Neighbors push back against drilling plan at South L.A. site

DonnaAnn Ward, founder of Cowatching Oil L.A., stands in front of a drilling site at Jefferson and Budlong Avenues on February 26, 2014 in Los Angeles, California.
(Gina Ferazzi / Los Angeles Times)

Neighbors are pressing for an environmental study of oil drilling at a South Los Angeles location close to homes, arguing that the city should scrutinize fumes, noise and chemical usage before deciding whether to let the company drill wells at the site.

The Freeport-McMoRan petroleum company wants to drill a new well and redrill two existing ones at the Jefferson Boulevard site, located west of USC. The site is ringed by a wall, but nearby buildings overlook the drilling operations.

The company argues that no study of the project is needed under the California Environmental Quality Act. In a written statement, Freeport-McMoRan spokesman Eric Kinneberg said the project is “minimal in scope and duration” and would be done within roughly four months.


“What we are proposing … is exactly the same thing that’s been going on since 1965,” said L. Rae Connet of Petroland Services, which represented Freeport-McMoRan at a City Hall hearing on Tuesday.

But neighbors and community activists argue that drilling at the site has caused longstanding nuisances and dangers, including acrid fumes and deafening noise.

Richard Parks, board president of a nonprofit in the area, said that when trucks filled with acid pulled up to the site in July, workers in head-to-toe protective gear toiled a short distance from apartments. Residents were given scant notice about the activity, he said.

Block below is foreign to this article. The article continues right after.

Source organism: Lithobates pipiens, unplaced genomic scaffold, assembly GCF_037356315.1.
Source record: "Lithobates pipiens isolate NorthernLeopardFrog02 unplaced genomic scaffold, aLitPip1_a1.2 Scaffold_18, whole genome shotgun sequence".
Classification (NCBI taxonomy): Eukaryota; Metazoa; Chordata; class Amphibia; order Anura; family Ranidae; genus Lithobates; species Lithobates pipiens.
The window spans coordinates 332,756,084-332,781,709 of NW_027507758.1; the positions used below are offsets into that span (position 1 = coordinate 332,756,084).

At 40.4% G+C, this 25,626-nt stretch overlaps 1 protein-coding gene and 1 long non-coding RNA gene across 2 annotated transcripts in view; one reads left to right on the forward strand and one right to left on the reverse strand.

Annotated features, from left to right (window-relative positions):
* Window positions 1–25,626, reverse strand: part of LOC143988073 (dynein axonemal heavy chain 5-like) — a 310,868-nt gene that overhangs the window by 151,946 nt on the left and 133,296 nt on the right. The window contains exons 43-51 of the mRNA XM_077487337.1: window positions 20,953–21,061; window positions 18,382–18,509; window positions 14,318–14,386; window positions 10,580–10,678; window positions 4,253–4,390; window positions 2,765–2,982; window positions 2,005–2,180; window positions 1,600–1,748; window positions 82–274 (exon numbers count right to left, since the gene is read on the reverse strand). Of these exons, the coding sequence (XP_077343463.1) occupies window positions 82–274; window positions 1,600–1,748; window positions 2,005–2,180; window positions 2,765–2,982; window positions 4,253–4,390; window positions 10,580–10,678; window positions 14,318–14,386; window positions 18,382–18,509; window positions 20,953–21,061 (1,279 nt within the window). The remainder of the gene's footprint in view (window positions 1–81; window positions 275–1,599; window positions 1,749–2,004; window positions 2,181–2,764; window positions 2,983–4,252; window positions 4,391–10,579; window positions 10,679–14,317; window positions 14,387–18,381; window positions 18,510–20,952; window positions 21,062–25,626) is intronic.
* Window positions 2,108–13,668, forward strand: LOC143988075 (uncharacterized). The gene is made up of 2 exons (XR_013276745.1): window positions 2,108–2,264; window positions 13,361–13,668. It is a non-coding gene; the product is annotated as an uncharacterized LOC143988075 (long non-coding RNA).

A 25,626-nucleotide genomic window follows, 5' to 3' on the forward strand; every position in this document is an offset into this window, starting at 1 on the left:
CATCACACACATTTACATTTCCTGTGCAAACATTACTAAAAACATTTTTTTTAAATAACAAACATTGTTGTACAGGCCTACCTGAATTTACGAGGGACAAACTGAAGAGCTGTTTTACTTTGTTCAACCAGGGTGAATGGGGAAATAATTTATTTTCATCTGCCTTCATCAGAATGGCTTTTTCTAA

“This should not be happening,” said resident Corissa Pacillas, adding that she and her husband worry about how chemicals used at the site might affect children they might have in the future.

Three years ago, oil droplets drifted onto an apartment building and cars parked nearby, Parks said. Community activists also argued that Freeport-McMoRan wasn’t complying with a requirement to own and maintain two nearby properties as a buffer between neighbors and the drilling site.

At a Tuesday hearing, the company said the city had allowed an earlier owner to sell the properties, ending that requirement. It argued that many of the chemicals that worried neighbors were commonly used in household products.

Near the end of the hearing, an aide to Councilman Bernard Parks -- whose South Los Angeles district includes the drilling site -- said the councilman wanted to bring both sides together to create a working document containing rules for how the site should operate.


Tuesday’s hearing ended without a decision on the drilling proposal. Associate zoning administrator Maya Zaitzevsky said she would accept information and comments on the proposal until early January.

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